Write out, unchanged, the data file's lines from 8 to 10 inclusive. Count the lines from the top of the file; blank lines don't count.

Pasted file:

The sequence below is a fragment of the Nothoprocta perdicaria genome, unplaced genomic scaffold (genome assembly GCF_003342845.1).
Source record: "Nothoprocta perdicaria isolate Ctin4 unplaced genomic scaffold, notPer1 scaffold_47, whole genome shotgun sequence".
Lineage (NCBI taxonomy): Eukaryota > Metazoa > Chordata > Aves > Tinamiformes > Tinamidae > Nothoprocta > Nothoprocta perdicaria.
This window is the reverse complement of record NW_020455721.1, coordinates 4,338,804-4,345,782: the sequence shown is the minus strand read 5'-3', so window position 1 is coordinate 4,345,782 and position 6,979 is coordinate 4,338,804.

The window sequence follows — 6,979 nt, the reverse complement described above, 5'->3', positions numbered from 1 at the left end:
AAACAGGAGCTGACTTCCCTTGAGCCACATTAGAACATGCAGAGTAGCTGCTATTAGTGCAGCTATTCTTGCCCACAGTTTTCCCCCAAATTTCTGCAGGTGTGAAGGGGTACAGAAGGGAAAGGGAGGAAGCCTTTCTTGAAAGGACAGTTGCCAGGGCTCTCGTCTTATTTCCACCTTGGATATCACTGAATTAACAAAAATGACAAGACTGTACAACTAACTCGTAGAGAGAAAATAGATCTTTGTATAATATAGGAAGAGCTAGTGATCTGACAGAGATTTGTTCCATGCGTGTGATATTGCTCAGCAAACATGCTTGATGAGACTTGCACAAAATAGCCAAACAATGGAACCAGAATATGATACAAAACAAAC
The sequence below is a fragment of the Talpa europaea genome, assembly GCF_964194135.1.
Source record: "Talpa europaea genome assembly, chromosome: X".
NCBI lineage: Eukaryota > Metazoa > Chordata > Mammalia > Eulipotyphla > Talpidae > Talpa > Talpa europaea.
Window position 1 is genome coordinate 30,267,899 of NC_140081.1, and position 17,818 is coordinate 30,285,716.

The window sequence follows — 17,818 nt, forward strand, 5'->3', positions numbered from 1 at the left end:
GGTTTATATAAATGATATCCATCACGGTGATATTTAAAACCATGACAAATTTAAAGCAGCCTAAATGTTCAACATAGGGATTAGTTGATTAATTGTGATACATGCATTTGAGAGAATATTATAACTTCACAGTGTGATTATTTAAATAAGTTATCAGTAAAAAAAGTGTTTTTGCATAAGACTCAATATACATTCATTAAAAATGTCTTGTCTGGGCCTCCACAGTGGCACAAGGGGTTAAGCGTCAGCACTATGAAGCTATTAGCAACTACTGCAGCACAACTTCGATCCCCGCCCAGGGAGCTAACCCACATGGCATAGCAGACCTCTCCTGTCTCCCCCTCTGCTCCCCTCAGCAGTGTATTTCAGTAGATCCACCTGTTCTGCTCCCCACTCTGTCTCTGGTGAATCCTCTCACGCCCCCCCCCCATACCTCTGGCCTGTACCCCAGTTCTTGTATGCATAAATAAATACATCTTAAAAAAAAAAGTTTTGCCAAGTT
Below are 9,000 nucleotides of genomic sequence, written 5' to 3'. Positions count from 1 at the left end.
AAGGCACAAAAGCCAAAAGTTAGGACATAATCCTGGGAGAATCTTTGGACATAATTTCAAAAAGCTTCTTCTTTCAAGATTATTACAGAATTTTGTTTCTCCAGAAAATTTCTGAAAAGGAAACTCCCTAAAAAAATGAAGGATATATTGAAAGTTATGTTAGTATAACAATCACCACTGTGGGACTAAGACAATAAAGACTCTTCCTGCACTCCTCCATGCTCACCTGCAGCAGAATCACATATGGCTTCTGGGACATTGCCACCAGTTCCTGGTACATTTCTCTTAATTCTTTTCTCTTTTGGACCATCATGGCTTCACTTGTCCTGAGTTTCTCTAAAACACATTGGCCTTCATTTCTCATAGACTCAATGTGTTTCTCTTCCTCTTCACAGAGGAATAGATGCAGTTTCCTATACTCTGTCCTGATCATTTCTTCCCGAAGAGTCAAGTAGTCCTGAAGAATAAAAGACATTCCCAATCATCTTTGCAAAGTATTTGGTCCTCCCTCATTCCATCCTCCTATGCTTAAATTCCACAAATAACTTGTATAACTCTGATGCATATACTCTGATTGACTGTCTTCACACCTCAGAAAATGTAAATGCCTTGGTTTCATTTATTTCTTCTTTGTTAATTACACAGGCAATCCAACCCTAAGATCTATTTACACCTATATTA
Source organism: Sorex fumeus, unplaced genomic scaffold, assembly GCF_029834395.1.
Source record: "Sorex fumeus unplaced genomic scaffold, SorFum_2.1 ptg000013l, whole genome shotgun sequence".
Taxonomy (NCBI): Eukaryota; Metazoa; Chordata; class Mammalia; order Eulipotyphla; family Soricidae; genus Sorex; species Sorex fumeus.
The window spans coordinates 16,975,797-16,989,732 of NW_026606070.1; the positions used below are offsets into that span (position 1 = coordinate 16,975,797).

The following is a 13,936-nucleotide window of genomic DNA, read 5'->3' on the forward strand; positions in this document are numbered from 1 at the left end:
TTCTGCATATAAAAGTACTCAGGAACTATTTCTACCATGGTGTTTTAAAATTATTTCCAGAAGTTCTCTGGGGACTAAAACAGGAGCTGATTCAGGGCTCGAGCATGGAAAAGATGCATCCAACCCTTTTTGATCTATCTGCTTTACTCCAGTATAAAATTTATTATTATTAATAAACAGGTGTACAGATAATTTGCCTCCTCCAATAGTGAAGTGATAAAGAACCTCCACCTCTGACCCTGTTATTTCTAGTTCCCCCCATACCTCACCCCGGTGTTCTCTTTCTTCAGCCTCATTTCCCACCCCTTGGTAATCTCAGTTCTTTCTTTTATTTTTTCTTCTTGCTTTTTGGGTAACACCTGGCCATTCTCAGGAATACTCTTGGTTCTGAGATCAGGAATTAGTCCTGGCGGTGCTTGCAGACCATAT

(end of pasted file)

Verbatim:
Source record: "Talpa europaea genome assembly, chromosome: X".
NCBI lineage: Eukaryota > Metazoa > Chordata > Mammalia > Eulipotyphla > Talpidae > Talpa > Talpa europaea.
Window position 1 is genome coordinate 30,267,899 of NC_140081.1, and position 17,818 is coordinate 30,285,716.